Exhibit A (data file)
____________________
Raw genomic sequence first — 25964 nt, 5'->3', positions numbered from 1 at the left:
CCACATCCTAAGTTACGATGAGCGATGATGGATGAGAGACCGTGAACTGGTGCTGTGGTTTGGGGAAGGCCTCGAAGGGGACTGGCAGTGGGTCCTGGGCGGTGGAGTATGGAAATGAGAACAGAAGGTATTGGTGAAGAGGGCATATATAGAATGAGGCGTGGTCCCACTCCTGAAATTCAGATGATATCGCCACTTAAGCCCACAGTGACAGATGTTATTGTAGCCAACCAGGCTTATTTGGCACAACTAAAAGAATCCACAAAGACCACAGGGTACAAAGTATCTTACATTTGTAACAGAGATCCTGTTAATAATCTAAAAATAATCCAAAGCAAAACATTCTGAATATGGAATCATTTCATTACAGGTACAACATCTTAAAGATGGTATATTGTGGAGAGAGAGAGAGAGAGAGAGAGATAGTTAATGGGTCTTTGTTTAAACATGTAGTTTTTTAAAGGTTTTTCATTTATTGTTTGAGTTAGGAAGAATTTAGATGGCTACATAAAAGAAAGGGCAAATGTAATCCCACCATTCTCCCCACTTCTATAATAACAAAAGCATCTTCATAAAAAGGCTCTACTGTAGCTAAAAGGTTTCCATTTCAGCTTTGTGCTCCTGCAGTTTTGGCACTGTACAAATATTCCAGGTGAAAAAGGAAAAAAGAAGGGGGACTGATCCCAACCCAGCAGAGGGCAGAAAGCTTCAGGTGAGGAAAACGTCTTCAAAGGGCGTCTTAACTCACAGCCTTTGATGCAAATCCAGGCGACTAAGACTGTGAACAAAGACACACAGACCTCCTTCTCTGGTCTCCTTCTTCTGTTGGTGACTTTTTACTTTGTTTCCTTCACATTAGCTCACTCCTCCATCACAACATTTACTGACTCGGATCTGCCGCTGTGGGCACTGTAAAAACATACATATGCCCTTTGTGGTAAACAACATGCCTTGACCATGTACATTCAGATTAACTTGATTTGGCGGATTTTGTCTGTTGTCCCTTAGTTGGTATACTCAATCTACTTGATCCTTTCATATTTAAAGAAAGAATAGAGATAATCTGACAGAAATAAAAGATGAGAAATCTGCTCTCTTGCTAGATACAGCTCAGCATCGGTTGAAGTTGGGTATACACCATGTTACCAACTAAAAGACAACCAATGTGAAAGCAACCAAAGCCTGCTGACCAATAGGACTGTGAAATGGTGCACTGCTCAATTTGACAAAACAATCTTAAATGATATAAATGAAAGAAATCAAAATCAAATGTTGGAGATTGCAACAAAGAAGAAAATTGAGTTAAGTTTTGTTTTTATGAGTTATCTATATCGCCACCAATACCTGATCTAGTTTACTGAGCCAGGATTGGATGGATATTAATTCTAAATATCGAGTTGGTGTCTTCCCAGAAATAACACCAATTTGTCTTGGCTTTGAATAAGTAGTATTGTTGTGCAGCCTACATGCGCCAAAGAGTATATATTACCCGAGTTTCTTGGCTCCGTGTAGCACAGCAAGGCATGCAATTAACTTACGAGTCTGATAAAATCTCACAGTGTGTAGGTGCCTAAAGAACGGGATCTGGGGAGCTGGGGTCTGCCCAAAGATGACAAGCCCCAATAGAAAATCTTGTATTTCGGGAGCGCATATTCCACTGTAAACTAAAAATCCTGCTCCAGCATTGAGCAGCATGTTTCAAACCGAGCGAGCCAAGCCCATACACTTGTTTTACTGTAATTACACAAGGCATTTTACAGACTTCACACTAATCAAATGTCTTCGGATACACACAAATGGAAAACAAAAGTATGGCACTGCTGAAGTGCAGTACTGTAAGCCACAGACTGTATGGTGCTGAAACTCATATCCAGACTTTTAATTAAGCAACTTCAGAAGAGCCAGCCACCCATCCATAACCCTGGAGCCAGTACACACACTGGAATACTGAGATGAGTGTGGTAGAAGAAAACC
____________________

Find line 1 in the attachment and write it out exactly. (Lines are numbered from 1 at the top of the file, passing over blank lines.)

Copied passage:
Raw genomic sequence first — 25964 nt, 5'->3', positions numbered from 1 at the left: